Quantum DXi4510 review
Quantum’s latest DXi4510 aims to deliver an affordable data deduplication solution that brings this space-saving technology within the reach of SMBs. Furthermore, it avoids using virtual tape libraries (VTLs) and presents its storage as CIFS and NFS network shares, making it very easy to deploy and use.
Data reduction is carried out at the appliance and has a big advantage over source-based deduplication, as it will work with any backup software you choose. The main drawback is that all data selected on the source must be processed by the appliance, so network overheads will be higher.
Quantum choice of hardware gets our thumbs up: hiding behind the bezel is a top-quality PowerEdge R510 2U rack server. Storage is handled by eight hot-swap SATA drives managed by a Dell PERC H700 controller as a single RAID6 array.
There are no hidden costs, as the price includes all data deduplication and compression features plus remote replication to another appliance. Along with NAS shares, the appliance supports Symantec’s OpenStorage (OST) API, allowing it to work with NetBackup’s data mover function.
Quantum also targets virtualised environments: esXpress Backup for VMware ESX software with support for four virtual backup appliances is included. This allows you to schedule automated, daily backups of virtual machines or run them on demand.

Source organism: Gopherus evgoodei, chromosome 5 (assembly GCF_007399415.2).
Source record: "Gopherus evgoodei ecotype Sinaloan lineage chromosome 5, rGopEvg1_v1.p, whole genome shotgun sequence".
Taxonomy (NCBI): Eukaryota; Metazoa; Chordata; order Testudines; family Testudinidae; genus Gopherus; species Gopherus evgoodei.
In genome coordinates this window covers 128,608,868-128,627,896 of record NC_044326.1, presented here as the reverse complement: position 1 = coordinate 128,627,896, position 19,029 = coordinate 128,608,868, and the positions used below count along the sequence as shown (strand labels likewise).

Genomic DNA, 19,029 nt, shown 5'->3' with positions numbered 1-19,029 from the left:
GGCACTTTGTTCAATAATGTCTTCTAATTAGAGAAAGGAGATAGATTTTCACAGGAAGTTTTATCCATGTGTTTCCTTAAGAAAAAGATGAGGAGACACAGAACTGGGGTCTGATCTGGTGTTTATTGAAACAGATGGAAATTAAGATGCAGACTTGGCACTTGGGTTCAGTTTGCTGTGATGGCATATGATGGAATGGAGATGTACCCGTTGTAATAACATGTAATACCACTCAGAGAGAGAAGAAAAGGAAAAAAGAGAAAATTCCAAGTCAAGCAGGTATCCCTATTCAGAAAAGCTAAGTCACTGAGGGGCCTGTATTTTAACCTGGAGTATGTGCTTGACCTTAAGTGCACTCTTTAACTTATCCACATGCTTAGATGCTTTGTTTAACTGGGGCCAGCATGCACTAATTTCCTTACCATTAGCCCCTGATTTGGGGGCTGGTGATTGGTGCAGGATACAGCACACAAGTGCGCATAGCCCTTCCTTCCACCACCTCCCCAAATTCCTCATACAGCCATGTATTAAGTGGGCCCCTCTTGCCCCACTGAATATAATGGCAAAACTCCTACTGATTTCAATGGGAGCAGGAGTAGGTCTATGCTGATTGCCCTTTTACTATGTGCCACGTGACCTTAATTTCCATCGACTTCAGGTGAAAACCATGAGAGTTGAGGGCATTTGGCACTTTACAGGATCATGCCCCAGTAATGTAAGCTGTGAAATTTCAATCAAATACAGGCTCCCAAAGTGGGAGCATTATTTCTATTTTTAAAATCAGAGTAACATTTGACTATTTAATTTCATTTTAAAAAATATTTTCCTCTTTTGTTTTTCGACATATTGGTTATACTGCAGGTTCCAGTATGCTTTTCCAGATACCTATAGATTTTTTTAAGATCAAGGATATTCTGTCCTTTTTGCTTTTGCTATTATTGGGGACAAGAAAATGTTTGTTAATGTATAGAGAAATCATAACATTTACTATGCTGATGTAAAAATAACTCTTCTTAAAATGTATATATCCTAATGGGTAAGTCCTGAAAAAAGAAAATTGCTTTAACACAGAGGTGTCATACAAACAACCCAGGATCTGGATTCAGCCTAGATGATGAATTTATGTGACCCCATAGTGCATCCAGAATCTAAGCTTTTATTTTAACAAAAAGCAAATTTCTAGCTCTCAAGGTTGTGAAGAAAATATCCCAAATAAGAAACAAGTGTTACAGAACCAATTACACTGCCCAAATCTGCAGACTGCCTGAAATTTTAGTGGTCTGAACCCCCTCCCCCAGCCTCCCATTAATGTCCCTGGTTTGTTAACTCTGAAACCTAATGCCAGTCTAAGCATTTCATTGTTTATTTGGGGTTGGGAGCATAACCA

Creating NAS shares from the well-designed web interface is easy: choose a name, go for CIFS or NFS protocols, and define access permissions where workgroup and AD modes are supported. At this stage, you also decide whether deduplication should be enabled on the share, but this is a one-way trip and can’t be reversed later on.
The console provides plenty of status information so you can keep track of network, RAID, deduplication and ingest activity on the appliance. You can view the deduplication ratio being achieved, check on storage usage, and set up alerts that can be emailed to multiple recipients.
To test deduplication ratios, we ran our own set of lab tests designed specifically to look at performance for file server operations. We used a 4GB data set consisting of 1,000 files and introduced controlled changes within a percentage of the files during a simulated standard backup strategy consisting of daily incrementals and weekly full backups.